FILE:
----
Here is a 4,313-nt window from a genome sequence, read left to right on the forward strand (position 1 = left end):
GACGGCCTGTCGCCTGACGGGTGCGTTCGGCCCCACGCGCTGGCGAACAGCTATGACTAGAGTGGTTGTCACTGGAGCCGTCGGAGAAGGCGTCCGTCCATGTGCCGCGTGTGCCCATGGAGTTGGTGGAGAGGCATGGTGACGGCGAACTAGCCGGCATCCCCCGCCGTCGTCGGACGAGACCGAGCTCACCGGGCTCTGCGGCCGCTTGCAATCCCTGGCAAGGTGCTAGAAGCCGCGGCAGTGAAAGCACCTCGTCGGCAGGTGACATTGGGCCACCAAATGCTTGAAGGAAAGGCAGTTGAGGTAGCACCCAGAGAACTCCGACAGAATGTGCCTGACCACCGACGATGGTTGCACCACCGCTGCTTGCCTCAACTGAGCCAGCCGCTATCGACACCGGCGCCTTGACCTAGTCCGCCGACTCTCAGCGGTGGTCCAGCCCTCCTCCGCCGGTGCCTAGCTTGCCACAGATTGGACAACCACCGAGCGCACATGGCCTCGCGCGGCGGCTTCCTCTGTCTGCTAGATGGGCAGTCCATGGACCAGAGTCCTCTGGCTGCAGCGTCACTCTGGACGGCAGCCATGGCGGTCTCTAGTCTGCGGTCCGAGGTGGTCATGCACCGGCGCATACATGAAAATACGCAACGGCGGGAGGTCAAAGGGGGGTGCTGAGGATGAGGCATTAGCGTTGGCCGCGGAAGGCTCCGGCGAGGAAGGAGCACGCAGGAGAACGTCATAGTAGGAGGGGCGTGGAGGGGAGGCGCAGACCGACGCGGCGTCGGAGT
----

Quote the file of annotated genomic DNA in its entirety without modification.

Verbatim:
Here is a 4,313-nt window from a genome sequence, read left to right on the forward strand (position 1 = left end):
GACGGCCTGTCGCCTGACGGGTGCGTTCGGCCCCACGCGCTGGCGAACAGCTATGACTAGAGTGGTTGTCACTGGAGCCGTCGGAGAAGGCGTCCGTCCATGTGCCGCGTGTGCCCATGGAGTTGGTGGAGAGGCATGGTGACGGCGAACTAGCCGGCATCCCCCGCCGTCGTCGGACGAGACCGAGCTCACCGGGCTCTGCGGCCGCTTGCAATCCCTGGCAAGGTGCTAGAAGCCGCGGCAGTGAAAGCACCTCGTCGGCAGGTGACATTGGGCCACCAAATGCTTGAAGGAAAGGCAGTTGAGGTAGCACCCAGAGAACTCCGACAGAATGTGCCTGACCACCGACGATGGTTGCACCACCGCTGCTTGCCTCAACTGAGCCAGCCGCTATCGACACCGGCGCCTTGACCTAGTCCGCCGACTCTCAGCGGTGGTCCAGCCCTCCTCCGCCGGTGCCTAGCTTGCCACAGATTGGACAACCACCGAGCGCACATGGCCTCGCGCGGCGGCTTCCTCTGTCTGCTAGATGGGCAGTCCATGGACCAGAGTCCTCTGGCTGCAGCGTCACTCTGGACGGCAGCCATGGCGGTCTCTAGTCTGCGGTCCGAGGTGGTCATGCACCGGCGCATACATGAAAATACGCAACGGCGGGAGGTCAAAGGGGGGTGCTGAGGATGAGGCATTAGCGTTGGCCGCGGAAGGCTCCGGCGAGGAAGGAGCACGCAGGAGAACGTCATAGTAGGAGGGGCGTGGAGGGGAGGCGCAGACCGACGCGGCGTCGGAGT